Association of Multiple Sclerosis Susceptibility Variants and Early Attack Location in the CNS

Multiple Sclerosis Center, Department of Neurology, Johns Hopkins University, Baltimore, Maryland, United States of America.
PLoS ONE (Impact Factor: 3.23). 10/2013; 8(10):e75565. DOI: 10.1371/journal.pone.0075565
Source: PubMed


The anatomic location of subsequent relapses in early multiple sclerosis (MS) appears to be predicted by the first attack location. We sought to determine if genetic polymorphisms associated with MS susceptibility are associated with attack location.
17 genome-wide association study-identified MS susceptibility polymorphisms were genotyped in 503 white, non-Hispanic patients seen within a year of MS onset. Their association with the CNS location of the first two MS attacks was assessed in multivariate repeated measures analyses (generalized estimating equations with robust standard errors).
The IL12A polymorphism was independently associated with increased odds of attacks involving the spinal cord (OR = 1.52, 95% CI 1.11, 2.07, p = 0.009), as was the IRF8 polymorphism (OR = 2.40, 95% CI [1.04, 5.50], p = 0.040). The IL7R polymorphism was associated with reduced odds of attacks involving the brainstem/cerebellum (OR = 0.46, 95% CI 0.22, 0.97, p = 0.041), as were the TNFRSF1A and IL12A polymorphisms. The CD6 polymorphism conferred reduced odds of optic neuritis as an attack location (OR = 0.69, 95% CI [0.49, 0.97], p = 0.034). Several other genes showed trends for association with attack location.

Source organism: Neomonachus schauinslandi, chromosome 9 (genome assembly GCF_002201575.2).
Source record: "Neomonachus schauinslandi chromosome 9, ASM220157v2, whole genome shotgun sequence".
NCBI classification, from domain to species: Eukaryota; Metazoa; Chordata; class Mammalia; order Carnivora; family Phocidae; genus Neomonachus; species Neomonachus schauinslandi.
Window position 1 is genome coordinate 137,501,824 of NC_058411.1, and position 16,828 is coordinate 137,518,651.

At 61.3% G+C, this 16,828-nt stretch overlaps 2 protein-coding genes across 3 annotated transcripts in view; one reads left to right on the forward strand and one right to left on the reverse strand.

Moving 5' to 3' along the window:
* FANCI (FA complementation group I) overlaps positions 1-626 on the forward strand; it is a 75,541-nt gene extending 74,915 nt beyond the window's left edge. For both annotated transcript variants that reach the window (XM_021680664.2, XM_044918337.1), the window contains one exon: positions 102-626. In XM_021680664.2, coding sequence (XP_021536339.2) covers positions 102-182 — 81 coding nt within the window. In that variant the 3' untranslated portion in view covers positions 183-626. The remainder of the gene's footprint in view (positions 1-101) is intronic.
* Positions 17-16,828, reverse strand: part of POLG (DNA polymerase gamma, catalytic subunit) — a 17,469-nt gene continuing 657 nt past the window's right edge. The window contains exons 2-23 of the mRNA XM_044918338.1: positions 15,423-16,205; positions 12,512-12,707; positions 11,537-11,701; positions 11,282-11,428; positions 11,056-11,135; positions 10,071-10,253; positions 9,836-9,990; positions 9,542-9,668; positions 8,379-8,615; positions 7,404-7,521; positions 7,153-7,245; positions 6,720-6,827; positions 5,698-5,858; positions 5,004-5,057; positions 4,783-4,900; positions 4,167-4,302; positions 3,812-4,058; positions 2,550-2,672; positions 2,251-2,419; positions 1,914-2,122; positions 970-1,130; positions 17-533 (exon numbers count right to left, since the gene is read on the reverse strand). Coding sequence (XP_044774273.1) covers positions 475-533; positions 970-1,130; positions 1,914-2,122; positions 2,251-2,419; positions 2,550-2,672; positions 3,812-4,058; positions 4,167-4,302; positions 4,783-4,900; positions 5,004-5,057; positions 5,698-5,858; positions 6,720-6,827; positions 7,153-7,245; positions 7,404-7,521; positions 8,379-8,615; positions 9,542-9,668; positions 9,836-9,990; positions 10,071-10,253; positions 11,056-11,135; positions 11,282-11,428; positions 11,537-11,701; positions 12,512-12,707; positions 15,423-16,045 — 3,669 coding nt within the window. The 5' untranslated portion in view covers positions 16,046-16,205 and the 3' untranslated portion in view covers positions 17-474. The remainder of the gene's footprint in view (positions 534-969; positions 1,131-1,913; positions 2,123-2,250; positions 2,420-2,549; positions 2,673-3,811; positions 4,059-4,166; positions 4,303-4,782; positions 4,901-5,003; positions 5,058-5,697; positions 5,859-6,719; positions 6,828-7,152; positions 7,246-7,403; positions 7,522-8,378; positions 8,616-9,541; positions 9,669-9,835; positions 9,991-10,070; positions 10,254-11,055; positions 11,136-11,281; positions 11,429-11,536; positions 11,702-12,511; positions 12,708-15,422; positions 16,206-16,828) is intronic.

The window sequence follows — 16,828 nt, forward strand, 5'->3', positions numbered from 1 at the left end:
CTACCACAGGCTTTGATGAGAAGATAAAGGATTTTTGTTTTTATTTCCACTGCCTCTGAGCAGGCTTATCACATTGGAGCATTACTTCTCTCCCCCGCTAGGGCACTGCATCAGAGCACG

Some of the MS susceptibility genes may be associated with MS attack location. The IL12A polymorphism is of particular interest given that interferon beta therapy appears to influence IL12 levels. These findings may lead to improved understanding of MS pathogenesis and treatment.

Download full-text


Available from: Emmanuelle Waubant, Mar 07, 2014
38 Reads
    • "Most prior genetic association studies focus on MS susceptibility, rarely examining genetic influences on MS phenotype and initial symptoms . One recent study identified several known MS susceptibility genes that impact the early CNS attack location (Mowry et al., 2013). However, among analysed predictors of optic nerve involvement, only the CD6 polymorphism conferred reduced odds of ON as an attack location , and no significant associations with other polymorphisms were found. "
    [Show abstract] [Hide abstract]
    ABSTRACT: Previous studies show altered activities of matrix metalloproteinase (MMP)-2 and MMP-9 in serum and cerebrospinal fluid of multiple sclerosis (MS) and neuromyelitis optica (NMO) patients. Optic neuritis (ON) is a common symptom of both disorders. Here we investigated the impacts of MMP-2 -1575G/A and MMP-9 -1562 C/T gene polymorphisms on disease phenotype in 100 MS patients with ON as a first symptom and 376 MS patients with other initial symptomatology. The MMP-2 -1575G/A polymorphism led to a 5-year-earlier age of disease onset in MS patients with ON as a first symptom (p=0.009). Copyright © 2015 Elsevier B.V. All rights reserved.